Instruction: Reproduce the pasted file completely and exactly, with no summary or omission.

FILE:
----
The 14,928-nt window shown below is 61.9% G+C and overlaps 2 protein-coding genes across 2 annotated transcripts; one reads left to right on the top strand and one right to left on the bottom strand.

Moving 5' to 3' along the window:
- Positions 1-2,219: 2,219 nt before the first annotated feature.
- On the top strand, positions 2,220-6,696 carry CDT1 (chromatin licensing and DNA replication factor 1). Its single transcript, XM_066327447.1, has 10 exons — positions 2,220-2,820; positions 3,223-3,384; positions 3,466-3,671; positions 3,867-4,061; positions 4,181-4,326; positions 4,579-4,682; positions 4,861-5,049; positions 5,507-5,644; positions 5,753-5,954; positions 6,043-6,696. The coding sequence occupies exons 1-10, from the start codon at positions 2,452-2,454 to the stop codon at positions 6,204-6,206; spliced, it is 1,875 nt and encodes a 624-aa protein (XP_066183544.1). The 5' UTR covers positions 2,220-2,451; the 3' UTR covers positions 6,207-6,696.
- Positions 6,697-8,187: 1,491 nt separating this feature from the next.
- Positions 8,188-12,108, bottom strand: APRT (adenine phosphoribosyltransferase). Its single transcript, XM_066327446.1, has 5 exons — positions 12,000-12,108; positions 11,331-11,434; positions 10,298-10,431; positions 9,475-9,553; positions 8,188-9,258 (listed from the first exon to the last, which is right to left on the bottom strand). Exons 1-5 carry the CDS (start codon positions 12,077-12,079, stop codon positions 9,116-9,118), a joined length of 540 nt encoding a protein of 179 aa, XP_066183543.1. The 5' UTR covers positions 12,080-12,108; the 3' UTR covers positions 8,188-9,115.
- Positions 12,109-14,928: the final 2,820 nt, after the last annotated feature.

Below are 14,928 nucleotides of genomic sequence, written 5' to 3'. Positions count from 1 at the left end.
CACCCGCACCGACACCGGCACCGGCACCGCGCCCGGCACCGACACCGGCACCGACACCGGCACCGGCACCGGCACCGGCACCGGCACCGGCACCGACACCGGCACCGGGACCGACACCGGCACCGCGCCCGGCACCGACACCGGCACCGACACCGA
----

The 14,928-nt window shown below is 61.9% G+C and overlaps 2 protein-coding genes across 2 annotated transcripts; one reads left to right on the top strand and one right to left on the bottom strand.

Moving 5' to 3' along the window:
- Positions 1-2,219: 2,219 nt before the first annotated feature.
- On the top strand, positions 2,220-6,696 carry CDT1 (chromatin licensing and DNA replication factor 1). Its single transcript, XM_066327447.1, has 10 exons — positions 2,220-2,820; positions 3,223-3,384; positions 3,466-3,671; positions 3,867-4,061; positions 4,181-4,326; positions 4,579-4,682; positions 4,861-5,049; positions 5,507-5,644; positions 5,753-5,954; positions 6,043-6,696. The coding sequence occupies exons 1-10, from the start codon at positions 2,452-2,454 to the stop codon at positions 6,204-6,206; spliced, it is 1,875 nt and encodes a 624-aa protein (XP_066183544.1). The 5' UTR covers positions 2,220-2,451; the 3' UTR covers positions 6,207-6,696.
- Positions 6,697-8,187: 1,491 nt separating this feature from the next.
- Positions 8,188-12,108, bottom strand: APRT (adenine phosphoribosyltransferase). Its single transcript, XM_066327446.1, has 5 exons — positions 12,000-12,108; positions 11,331-11,434; positions 10,298-10,431; positions 9,475-9,553; positions 8,188-9,258 (listed from the first exon to the last, which is right to left on the bottom strand). Exons 1-5 carry the CDS (start codon positions 12,077-12,079, stop codon positions 9,116-9,118), a joined length of 540 nt encoding a protein of 179 aa, XP_066183543.1. The 5' UTR covers positions 12,080-12,108; the 3' UTR covers positions 8,188-9,115.
- Positions 12,109-14,928: the final 2,820 nt, after the last annotated feature.

Below are 14,928 nucleotides of genomic sequence, written 5' to 3'. Positions count from 1 at the left end.
CACCCGCACCGACACCGGCACCGGCACCGCGCCCGGCACCGACACCGGCACCGACACCGGCACCGGCACCGGCACCGGCACCGGCACCGGCACCGACACCGGCACCGGGACCGACACCGGCACCGCGCCCGGCACCGACACCGGCACCGACACCGA